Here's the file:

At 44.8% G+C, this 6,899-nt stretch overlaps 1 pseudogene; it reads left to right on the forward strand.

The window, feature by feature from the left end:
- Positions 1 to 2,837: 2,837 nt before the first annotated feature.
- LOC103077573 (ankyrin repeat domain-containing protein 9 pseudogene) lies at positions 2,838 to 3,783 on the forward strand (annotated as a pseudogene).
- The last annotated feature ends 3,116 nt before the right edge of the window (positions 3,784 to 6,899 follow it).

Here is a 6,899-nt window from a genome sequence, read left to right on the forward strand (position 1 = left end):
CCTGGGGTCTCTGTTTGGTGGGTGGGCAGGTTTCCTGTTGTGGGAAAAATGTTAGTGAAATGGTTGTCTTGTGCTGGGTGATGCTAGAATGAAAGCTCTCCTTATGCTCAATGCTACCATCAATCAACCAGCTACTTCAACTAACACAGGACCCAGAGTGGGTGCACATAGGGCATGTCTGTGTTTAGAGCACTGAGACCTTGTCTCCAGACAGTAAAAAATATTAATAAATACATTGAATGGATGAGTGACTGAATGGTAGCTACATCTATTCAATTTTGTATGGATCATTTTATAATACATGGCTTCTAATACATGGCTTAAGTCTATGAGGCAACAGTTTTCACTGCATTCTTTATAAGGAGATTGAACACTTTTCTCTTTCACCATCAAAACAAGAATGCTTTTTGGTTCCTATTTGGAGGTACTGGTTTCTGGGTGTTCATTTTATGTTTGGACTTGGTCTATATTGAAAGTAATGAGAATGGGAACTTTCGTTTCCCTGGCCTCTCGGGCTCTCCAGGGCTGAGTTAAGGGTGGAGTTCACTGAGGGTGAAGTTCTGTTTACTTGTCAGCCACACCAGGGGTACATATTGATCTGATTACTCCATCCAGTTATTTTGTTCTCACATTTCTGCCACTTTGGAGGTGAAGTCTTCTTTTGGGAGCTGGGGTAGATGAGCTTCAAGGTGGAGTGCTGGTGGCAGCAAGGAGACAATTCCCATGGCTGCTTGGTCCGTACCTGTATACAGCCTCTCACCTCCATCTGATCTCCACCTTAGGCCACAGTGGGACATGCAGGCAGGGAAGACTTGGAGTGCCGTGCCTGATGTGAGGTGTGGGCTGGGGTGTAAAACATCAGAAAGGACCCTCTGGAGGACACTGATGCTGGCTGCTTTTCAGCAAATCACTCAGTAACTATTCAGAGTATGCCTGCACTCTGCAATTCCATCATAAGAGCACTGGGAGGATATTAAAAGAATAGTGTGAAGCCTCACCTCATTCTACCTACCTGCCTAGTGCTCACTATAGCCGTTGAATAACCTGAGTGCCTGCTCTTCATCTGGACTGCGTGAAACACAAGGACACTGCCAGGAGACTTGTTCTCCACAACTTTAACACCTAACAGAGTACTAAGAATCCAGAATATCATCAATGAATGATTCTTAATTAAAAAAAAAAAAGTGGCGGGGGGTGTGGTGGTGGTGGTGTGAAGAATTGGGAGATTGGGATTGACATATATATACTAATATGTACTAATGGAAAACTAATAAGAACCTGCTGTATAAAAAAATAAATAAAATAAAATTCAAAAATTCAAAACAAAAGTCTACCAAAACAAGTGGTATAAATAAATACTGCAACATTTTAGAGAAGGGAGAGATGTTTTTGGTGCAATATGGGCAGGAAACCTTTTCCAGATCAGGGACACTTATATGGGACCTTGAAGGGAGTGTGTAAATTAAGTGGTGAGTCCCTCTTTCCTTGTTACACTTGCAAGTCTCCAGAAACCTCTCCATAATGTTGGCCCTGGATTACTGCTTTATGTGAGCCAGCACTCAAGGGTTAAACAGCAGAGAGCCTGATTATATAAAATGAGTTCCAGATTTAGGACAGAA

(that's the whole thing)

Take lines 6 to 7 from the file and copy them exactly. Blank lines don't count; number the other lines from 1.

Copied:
Here is a 6,899-nt window from a genome sequence, read left to right on the forward strand (position 1 = left end):
CCTGGGGTCTCTGTTTGGTGGGTGGGCAGGTTTCCTGTTGTGGGAAAAATGTTAGTGAAATGGTTGTCTTGTGCTGGGTGATGCTAGAATGAAAGCTCTCCTTATGCTCAATGCTACCATCAATCAACCAGCTACTTCAACTAACACAGGACCCAGAGTGGGTGCACATAGGGCATGTCTGTGTTTAGAGCACTGAGACCTTGTCTCCAGACAGTAAAAAATATTAATAAATACATTGAATGGATGAGTGACTGAATGGTAGCTACATCTATTCAATTTTGTATGGATCATTTTATAATACATGGCTTCTAATACATGGCTTAAGTCTATGAGGCAACAGTTTTCACTGCATTCTTTATAAGGAGATTGAACACTTTTCTCTTTCACCATCAAAACAAGAATGCTTTTTGGTTCCTATTTGGAGGTACTGGTTTCTGGGTGTTCATTTTATGTTTGGACTTGGTCTATATTGAAAGTAATGAGAATGGGAACTTTCGTTTCCCTGGCCTCTCGGGCTCTCCAGGGCTGAGTTAAGGGTGGAGTTCACTGAGGGTGAAGTTCTGTTTACTTGTCAGCCACACCAGGGGTACATATTGATCTGATTACTCCATCCAGTTATTTTGTTCTCACATTTCTGCCACTTTGGAGGTGAAGTCTTCTTTTGGGAGCTGGGGTAGATGAGCTTCAAGGTGGAGTGCTGGTGGCAGCAAGGAGACAATTCCCATGGCTGCTTGGTCCGTACCTGTATACAGCCTCTCACCTCCATCTGATCTCCACCTTAGGCCACAGTGGGACATGCAGGCAGGGAAGACTTGGAGTGCCGTGCCTGATGTGAGGTGTGGGCTGGGGTGTAAAACATCAGAAAGGACCCTCTGGAGGACACTGATGCTGGCTGCTTTTCAGCAAATCACTCAGTAACTATTCAGAGTATGCCTGCACTCTGCAATTCCATCATAAGAGCACTGGGAGGATATTAAAAGAATAGTGTGAAGCCTCACCTCATTCTACCTACCTGCCTAGTGCTCACTATAGCCGTTGAATAACCTGAGTGCCTGCTCTTCATCTGGACTGCGTGAAACACAAGGACACTGCCAGGAGACTTGTTCTCCACAACTTTAACACCTAACAGAGTACTAAGAATCCAGAATATCATCAATGAATGATTCTTAATTAAAAAAAAAAAAGTGGCGGGGGGTGTGGTGGTGGTGGTGTGAAGAATTGGGAGATTGGGATTGACATATATATACTAATATGTACTAATGGAAAACTAATAAGAACCTGCTGTATAAAAAAATAAATAAAATAAAATTCAAAAATTCAAAACAAAAGTCTACCAAAACAAGTGGTATAAATAAATACTGCAACATTTTAGAGAAGGGAGAGATGTTTTTGGTGCAATATGGGCAGGAAACCTTTTCCAGATCAGGGACACTTATATGGGACCTTGAAGGGAGTGTGTAAATTAAGTGGTGAGTCCCTCTTTCCTTGTTACACTTGCAAGTCTCCAGAAACCTCTCCATAATGTTGGCCCTGGATTACTGCTTTATGTGAGCCAGCACTCAAGGGTTAAACAGCAGAGAGCCTGATTATATAAAATGAGTTCCAGATTTAGGACAGAA